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Google reportedly thinking about selling its Zagat restaurant review guide

It is unknown how much Google wants to sell Zagat for, as well as which companies are interested in scooping up the restaurant review guide.

Published onJanuary 3, 2018

  • Google reportedly held informal talks to sell its Zagat restaurant review guide
  • It is unknown how much Google is asking for Zagat and which companies might be interested
  • A Zagat sale would fit into Alphabet’s strategy to streamline its business

Since 2011, Zagat has been under Google ownership in an effort to push the search giant’s local search efforts. Fast forward six years, and it looks like Google might be ready to offload the restaurant review guide onto someone else’s shoulders.

According to Reuters, Google informally met with several companies regarding a possible Zagat sale. Even though we do not know how much Google wants to sell the restaurant guide for, and that there is no guarantee that Zagat will even be offloaded, any sale will presumably include Zagat’s brand name and website.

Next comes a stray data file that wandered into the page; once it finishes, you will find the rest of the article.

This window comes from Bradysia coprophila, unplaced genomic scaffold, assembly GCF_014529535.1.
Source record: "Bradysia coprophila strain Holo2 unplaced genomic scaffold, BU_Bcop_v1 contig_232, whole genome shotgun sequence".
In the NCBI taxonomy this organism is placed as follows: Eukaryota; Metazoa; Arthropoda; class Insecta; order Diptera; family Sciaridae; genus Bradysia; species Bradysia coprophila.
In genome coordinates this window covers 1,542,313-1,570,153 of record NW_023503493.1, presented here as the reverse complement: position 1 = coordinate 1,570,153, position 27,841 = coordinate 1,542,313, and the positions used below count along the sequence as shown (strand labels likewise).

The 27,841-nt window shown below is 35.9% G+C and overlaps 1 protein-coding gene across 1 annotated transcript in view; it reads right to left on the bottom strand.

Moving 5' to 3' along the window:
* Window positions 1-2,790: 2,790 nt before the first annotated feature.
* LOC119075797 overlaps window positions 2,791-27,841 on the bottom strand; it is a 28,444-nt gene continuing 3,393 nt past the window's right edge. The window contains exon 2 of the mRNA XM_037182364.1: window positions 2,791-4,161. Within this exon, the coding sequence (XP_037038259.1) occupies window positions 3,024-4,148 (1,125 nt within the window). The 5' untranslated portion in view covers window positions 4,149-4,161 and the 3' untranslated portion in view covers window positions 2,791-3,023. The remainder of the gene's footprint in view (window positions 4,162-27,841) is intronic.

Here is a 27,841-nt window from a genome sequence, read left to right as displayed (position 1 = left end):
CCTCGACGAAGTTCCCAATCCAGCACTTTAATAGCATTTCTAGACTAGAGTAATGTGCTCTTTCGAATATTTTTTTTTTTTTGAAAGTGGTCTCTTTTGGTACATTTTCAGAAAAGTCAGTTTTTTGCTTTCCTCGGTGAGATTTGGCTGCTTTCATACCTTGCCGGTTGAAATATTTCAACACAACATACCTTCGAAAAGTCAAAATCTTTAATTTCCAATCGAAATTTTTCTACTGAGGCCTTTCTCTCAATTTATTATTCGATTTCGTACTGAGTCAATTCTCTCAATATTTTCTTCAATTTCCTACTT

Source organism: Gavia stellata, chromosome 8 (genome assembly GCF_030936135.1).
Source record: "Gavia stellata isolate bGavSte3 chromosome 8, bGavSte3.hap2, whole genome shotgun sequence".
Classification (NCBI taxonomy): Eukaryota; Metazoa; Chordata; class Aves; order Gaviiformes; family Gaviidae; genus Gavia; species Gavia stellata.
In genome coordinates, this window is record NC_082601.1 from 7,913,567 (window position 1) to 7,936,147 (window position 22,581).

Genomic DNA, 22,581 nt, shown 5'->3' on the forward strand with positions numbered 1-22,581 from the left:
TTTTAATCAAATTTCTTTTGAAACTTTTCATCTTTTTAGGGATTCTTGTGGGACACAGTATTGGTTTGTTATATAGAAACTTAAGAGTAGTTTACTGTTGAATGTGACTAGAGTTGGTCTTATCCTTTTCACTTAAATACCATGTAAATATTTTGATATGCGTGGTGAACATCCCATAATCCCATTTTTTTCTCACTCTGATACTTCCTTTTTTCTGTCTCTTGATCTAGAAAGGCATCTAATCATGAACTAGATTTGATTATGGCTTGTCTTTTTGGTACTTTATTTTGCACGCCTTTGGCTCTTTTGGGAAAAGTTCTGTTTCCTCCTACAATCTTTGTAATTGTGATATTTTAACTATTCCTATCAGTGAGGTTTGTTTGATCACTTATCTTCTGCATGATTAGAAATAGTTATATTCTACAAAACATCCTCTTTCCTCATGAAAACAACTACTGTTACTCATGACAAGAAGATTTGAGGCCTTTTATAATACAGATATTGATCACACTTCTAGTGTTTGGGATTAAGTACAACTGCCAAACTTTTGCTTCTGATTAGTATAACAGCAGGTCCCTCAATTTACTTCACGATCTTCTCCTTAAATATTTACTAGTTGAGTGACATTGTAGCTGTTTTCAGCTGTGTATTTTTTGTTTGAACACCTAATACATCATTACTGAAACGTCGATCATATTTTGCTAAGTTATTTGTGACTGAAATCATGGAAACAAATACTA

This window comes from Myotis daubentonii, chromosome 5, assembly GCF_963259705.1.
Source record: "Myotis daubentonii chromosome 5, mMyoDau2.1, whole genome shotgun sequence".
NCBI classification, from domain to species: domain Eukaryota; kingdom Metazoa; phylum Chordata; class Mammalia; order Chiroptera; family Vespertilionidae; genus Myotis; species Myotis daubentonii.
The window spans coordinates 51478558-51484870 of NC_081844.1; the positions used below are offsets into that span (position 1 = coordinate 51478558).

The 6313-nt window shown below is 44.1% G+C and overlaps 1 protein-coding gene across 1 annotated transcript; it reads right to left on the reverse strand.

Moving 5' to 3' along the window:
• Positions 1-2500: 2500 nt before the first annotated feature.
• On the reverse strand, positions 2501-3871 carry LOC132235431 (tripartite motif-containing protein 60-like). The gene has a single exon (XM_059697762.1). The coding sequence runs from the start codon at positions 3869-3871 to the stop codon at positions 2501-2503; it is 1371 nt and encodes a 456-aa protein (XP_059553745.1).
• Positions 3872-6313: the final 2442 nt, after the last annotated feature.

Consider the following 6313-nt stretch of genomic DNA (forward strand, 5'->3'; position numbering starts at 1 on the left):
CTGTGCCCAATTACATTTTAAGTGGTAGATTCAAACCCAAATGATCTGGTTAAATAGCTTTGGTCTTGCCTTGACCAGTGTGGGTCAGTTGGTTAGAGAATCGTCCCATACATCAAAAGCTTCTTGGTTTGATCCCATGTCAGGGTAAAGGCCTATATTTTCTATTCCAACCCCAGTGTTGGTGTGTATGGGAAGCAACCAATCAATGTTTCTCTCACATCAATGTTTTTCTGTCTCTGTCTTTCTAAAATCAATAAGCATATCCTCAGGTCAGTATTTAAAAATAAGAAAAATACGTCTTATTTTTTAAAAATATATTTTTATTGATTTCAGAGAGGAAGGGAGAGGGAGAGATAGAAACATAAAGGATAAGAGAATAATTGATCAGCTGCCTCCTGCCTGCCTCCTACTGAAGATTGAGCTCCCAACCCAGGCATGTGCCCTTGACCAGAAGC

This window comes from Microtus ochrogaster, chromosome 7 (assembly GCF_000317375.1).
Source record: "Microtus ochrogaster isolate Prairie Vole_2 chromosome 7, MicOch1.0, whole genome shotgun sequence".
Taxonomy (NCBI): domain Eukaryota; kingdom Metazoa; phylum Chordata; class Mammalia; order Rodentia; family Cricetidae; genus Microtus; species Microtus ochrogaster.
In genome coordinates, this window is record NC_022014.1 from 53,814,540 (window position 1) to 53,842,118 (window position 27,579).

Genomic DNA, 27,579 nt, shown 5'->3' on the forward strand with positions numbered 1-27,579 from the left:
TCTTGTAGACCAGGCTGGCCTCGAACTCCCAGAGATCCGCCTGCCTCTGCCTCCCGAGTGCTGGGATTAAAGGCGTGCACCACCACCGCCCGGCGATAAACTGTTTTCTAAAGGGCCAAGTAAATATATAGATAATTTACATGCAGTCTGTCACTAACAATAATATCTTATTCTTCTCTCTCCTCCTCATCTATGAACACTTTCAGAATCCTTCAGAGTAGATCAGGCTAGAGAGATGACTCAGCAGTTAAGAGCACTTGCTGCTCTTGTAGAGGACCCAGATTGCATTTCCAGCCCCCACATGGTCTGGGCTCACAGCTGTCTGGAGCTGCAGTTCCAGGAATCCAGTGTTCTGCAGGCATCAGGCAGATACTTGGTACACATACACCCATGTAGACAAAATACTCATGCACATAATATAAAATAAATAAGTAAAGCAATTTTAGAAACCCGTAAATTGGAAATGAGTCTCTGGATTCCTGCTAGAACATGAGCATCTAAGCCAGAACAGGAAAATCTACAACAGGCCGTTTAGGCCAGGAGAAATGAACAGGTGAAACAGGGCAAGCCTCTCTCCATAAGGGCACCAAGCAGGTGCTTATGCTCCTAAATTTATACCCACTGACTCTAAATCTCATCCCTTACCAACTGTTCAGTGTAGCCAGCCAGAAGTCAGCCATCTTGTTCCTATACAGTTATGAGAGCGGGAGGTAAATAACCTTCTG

What the sale might not include is the information and reviews Google collected over the years, since it could continue to provide them in its Maps application.

It would be an interesting turn of events for Google, which seemed to have grand plans for Zagat when it bought the restaurant guide in 2011 for $151 million. Former Yahoo CEO and Google executive Marissa Mayer secured the deal, saying at the time that Zagat would be a “cornerstone” of Google’s local offering:

Moving forward, Zagat will be a cornerstone of our local offering — delighting people with their impressive array of reviews, ratings, and insights, while enabling people everywhere to find extraordinary (and ordinary) experiences around the corner and around the world.

Things haven’t necessarily panned out that way — Google integrated Zagat into its Maps and Search features, but seeing how Maps already hosts thousands of reviews, Google might not find Zagat as useful anymore. Also, a Zagat sale would fall in line with Alphabet’s desire to shed as many non-core assets as possible in an attempt to streamline its business.

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It’s not that Zagat isn’t useful — it heavily focuses on curation and local guides, as well as features editorial content about restaurants located in major cities around the US. It’s just that Google looks to not have relied on it as much as the search giant once thought it might.

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